By J. R. “Bill” Bailey
Left: John R. Rossi flew with the 1st Pursuit Squadron.
Right: David Lee “Tex” Hill commanded the 2nd Pursuit Squadron.
In 1931, the Chinese government alarmed by the Japanese invasion of Manchuria started preparing for war.
At this time, high ranking German army officers, forced into retirement because of the Treaty of Versailles, were recruited to train the Chinese military.
During this time, a retired U.S. Army colonel by the name of John H. Jouett was chosen to rebuild the Chinese Air Force. Arriving in China in 1932, Jouett found the Chinese Air Force almost non-existent with few airplanes and almost no pilots. He set up the Central Chinese Aviation Academy at Hanchow. From 1932 until 1934 when Jouett left China, 250 pilots were trained to fly airplanes that had been purchased in Europe and the United States.
Following the departure of Jouett, Generalissimo Chiang Kai-shek asked Mussolini to send 40 pilots and 100 mechanics to China in 1935. The Italians then set up a flying school at Loyand with a Fiat aircraft assembly plant at Nanchang.
In 1937 Madame Chiang Kai-shek, who had been appointed by her husband to oversee the development of the Chinese air defenses, invited Claire Chennault to access the combat readiness of the Italian trained Chinese Air Force.
Right: C. Joseph Robert served with the 1st Pursuit Squadron.
Left: Gregory “Pappy” Boyington, shown here as a member of Marine
Fighter Squadron 214, where he received the Congressional
Medal of Honor.
Claire Lee Chennault was born on Sept. 6, 1893 in Commerce, Texas. Chennault’s family moved to Louisiana and at age 16 he entered Louisiana State University. Due to setbacks in the finances of his father’s farm, Chennault was unable to finish his schooling.
Chennault went on to become a school teacher and married in 1911. The pay was not sufficient and he was working in a tire factory in Akron, Ohio when war with Germany was declared in April 1917.
Chennault volunteered for the U.S. Army and was commissioned a first lieutenant in the infantry. He transferred to the Signal Corps and served in an observation balloon section. He then applied for flight training and graduated on April 9, 1919.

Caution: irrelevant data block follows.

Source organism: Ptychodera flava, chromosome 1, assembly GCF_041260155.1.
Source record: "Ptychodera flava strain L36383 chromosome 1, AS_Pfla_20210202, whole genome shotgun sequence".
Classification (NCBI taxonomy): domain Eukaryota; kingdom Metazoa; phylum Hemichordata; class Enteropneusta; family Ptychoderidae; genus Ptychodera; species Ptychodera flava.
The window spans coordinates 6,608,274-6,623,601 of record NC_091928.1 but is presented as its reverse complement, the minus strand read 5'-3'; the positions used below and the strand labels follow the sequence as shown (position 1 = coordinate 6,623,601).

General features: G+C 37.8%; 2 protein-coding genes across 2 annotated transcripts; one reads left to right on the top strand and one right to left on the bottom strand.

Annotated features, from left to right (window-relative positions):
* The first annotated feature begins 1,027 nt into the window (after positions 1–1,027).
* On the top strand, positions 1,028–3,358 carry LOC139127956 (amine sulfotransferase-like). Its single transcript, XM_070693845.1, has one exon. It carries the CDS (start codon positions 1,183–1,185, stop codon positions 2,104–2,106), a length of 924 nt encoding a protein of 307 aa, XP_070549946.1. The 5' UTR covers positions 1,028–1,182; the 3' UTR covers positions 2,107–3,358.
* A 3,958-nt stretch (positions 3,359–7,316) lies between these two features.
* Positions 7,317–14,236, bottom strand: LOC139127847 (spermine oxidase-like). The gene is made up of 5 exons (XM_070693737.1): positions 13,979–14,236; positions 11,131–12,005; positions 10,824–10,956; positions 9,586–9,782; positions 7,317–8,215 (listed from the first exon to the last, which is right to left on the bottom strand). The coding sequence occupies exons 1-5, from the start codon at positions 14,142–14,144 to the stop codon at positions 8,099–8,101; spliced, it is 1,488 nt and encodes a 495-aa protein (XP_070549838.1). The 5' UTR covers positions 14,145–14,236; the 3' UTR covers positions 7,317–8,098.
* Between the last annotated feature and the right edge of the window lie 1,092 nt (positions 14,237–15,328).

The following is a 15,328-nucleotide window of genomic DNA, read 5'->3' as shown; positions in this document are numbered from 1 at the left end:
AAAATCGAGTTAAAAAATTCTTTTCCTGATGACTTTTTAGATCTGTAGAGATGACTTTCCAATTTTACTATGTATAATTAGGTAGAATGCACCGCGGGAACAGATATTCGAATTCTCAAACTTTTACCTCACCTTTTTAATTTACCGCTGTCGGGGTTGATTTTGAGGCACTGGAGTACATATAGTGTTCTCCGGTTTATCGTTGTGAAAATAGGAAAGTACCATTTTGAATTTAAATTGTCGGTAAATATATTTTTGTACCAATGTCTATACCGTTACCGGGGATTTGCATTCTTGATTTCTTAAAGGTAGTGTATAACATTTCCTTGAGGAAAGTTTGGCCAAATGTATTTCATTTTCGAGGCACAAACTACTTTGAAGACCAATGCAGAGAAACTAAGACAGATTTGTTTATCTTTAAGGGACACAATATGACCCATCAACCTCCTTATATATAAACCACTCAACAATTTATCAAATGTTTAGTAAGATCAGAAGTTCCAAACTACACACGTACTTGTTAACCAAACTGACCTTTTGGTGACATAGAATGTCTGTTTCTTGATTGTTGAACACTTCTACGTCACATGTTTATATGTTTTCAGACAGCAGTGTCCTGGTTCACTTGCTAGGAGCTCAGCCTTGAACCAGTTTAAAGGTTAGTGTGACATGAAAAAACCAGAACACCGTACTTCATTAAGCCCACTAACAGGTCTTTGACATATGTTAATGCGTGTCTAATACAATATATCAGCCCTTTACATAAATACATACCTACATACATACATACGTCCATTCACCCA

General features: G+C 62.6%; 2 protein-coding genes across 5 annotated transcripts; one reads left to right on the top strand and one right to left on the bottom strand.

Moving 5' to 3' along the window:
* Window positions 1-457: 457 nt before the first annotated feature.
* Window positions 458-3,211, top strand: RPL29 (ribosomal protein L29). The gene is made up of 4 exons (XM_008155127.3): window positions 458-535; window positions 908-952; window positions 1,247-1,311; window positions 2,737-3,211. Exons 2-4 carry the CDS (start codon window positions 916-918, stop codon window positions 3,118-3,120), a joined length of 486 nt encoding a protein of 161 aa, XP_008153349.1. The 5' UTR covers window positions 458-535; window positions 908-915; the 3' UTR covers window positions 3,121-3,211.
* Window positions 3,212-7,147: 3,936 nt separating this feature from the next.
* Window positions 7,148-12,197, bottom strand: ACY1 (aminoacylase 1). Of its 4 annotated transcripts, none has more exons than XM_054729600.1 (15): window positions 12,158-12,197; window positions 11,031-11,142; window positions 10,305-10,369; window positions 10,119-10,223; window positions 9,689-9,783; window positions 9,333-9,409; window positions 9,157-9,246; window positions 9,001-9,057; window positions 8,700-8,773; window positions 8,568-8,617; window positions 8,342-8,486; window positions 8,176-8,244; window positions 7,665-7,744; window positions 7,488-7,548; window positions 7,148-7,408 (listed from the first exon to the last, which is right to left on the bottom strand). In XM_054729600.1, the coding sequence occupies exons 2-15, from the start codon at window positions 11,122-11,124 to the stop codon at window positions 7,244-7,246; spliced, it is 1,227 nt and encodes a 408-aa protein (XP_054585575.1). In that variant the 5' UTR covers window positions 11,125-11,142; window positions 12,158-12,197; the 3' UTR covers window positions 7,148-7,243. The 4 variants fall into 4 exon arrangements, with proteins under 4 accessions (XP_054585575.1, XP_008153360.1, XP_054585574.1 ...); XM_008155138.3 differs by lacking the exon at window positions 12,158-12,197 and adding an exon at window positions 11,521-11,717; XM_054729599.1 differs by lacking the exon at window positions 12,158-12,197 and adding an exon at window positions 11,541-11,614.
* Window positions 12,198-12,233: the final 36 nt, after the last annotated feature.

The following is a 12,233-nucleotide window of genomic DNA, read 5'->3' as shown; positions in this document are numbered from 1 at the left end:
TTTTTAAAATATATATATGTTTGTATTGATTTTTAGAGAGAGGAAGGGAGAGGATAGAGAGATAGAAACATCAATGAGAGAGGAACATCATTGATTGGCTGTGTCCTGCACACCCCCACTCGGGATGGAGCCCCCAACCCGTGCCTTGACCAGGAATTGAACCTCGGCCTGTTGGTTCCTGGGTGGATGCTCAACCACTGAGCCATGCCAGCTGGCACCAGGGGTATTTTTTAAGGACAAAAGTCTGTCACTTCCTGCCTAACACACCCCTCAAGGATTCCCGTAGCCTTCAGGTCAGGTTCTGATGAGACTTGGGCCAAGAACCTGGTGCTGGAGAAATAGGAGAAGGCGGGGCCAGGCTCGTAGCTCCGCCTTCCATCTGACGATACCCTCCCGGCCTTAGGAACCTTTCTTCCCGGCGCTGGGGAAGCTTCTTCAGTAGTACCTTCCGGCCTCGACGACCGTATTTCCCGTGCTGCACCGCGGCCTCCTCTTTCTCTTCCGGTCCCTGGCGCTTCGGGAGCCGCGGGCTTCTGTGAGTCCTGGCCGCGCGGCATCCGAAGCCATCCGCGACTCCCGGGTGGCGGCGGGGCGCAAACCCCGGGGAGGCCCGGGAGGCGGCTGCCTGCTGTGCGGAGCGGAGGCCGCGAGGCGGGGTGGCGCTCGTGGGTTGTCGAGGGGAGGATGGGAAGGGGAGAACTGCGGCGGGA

He went on to serve in Pursuit Squadrons. He would also serve as a flight instructor at the Air Corps Tactical School and even wrote a manual for pursuit pilots. He also formed an Air Corps aerobatic team known as “The Three Men on a Flying Trapeze.” However, after clashes with his superiors, Chennault at age 42 retired April 30, 1937 on a medical discharge (for partial deafness). He sailed for China eight days later to accept the offer from Madame Chiang Kai-shek.
Chennault planned to complete his three month inspection of the Chinese Air Force and return home. His inspection showed that the Italian-trained Chinese Air Force was unprepared for the defense of China against a Japanese attack. The size of the Air Force had grown, but it was lacking in quality of men and equipment. Because the pilot cadets were from wealthy families, all were graduated from the Flying School at Loyang. Chiang Kai-shek was pleased to see a large number of Chinese pilots, but was completely unaware how poorly trained they were.
Left: John M. Williams served as communications officer. Right: James
H. Howard took command of the 2nd Pursuit Squadron after the death
of James Newkirk. He is shown here in the cockpit of a P-51 of the 9th
Air Force where he received the Congressional Medal of Honor.
On July 7, 1937, Japan engineered the Marco Polo Bridge incident at Peking which led to the invasion of China. During the first weeks of the war, Japan easily swept the poorly trained Chinese pilots from the sky.
By October 1937 the Italian advisers were leaving China. This was due to a treaty between the Italians and the Japanese.
An International Air Squadron, composed of British, Dutch, and American volunteers, was hastily formed. The men and aircraft were no match for the Japanese and ceased to exist in early 1938.